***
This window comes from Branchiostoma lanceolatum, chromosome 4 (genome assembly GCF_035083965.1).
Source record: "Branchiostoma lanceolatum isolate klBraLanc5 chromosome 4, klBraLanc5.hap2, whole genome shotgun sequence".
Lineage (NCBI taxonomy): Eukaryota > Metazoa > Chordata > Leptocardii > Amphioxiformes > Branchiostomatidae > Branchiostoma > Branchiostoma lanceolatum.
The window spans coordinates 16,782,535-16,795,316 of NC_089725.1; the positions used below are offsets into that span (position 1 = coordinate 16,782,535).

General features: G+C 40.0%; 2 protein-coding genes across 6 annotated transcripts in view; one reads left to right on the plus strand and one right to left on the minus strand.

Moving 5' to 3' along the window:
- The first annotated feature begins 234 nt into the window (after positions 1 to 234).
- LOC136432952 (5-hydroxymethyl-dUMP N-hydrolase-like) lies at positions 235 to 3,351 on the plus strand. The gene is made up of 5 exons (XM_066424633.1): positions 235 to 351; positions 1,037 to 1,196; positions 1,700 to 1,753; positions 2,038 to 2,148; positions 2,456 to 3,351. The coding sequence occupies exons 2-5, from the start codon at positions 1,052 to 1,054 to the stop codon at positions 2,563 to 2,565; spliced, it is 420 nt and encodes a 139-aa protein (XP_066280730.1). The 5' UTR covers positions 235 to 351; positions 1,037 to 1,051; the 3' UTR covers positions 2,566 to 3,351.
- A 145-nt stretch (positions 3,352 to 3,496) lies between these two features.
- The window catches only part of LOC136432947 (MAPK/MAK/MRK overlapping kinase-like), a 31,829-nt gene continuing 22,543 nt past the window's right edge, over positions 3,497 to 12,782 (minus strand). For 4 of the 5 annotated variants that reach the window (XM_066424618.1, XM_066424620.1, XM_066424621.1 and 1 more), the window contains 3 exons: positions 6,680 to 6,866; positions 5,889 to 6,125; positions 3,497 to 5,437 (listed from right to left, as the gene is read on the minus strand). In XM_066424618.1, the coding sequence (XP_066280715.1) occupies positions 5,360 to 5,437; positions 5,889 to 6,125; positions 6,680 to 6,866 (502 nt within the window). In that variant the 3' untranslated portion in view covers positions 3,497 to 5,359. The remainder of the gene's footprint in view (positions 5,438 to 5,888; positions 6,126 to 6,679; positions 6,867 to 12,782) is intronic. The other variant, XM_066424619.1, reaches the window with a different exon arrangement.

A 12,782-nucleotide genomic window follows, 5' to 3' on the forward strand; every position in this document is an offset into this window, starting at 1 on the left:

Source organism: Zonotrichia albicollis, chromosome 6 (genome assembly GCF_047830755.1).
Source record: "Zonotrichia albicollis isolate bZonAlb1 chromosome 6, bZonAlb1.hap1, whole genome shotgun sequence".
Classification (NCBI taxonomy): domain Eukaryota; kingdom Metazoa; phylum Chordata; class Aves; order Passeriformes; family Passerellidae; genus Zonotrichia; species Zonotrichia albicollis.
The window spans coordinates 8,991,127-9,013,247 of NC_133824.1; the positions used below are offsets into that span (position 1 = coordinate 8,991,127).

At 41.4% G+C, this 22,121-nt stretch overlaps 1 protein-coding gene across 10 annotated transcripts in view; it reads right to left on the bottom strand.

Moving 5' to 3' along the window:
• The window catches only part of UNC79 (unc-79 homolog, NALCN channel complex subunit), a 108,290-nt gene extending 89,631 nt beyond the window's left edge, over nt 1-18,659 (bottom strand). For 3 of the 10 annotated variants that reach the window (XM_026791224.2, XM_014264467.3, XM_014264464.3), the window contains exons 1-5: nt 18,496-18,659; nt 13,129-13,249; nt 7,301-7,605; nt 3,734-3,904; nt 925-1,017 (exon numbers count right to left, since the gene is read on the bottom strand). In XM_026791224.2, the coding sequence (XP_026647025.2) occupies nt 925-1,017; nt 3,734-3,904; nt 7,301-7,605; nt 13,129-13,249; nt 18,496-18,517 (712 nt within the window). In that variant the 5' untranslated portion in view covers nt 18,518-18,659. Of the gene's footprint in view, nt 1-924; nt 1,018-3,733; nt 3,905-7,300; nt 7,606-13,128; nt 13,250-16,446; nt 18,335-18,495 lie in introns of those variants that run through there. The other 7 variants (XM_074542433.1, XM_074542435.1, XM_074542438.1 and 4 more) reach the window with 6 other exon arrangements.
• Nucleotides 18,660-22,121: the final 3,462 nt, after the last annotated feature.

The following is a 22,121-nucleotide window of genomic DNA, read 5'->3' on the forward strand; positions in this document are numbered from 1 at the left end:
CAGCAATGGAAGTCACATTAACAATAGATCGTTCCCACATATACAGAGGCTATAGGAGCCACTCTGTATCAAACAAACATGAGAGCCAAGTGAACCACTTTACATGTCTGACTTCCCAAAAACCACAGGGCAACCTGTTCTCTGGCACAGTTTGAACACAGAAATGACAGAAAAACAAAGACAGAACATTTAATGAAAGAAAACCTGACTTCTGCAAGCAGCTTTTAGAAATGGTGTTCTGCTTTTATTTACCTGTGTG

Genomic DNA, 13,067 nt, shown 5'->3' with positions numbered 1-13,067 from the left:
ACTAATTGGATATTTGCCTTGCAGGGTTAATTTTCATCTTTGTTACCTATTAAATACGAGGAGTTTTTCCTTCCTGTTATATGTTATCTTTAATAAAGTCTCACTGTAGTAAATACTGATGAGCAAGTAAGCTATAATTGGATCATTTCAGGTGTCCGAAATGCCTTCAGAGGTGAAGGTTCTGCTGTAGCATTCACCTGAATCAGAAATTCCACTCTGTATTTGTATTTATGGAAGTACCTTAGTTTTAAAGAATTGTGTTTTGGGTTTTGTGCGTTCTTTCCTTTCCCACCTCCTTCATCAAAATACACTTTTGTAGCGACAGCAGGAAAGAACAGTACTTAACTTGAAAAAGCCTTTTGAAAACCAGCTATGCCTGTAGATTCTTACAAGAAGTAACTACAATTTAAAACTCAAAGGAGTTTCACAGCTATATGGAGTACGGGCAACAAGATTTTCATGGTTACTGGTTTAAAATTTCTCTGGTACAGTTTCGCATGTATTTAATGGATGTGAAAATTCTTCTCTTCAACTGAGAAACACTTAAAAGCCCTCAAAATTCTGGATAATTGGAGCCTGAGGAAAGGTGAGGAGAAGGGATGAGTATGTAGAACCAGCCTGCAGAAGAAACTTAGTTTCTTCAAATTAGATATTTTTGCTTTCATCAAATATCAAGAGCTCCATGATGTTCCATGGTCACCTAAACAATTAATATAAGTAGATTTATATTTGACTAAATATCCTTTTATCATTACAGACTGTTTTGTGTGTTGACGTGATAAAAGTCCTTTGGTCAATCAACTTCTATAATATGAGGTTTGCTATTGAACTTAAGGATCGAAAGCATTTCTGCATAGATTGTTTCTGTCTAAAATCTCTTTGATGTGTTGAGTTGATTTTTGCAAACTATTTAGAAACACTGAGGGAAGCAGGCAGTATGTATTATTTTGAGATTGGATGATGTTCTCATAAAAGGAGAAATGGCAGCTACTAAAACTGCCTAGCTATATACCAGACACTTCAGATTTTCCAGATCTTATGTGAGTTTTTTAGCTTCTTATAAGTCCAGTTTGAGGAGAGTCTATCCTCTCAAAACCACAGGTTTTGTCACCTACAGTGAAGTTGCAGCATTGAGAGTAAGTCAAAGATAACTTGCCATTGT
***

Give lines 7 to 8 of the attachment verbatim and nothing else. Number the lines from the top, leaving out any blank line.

- The first annotated feature begins 234 nt into the window (after positions 1 to 234).
- LOC136432952 (5-hydroxymethyl-dUMP N-hydrolase-like) lies at positions 235 to 3,351 on the plus strand. The gene is made up of 5 exons (XM_066424633.1): positions 235 to 351; positions 1,037 to 1,196; positions 1,700 to 1,753; positions 2,038 to 2,148; positions 2,456 to 3,351. The coding sequence occupies exons 2-5, from the start codon at positions 1,052 to 1,054 to the stop codon at positions 2,563 to 2,565; spliced, it is 420 nt and encodes a 139-aa protein (XP_066280730.1). The 5' UTR covers positions 235 to 351; positions 1,037 to 1,051; the 3' UTR covers positions 2,566 to 3,351.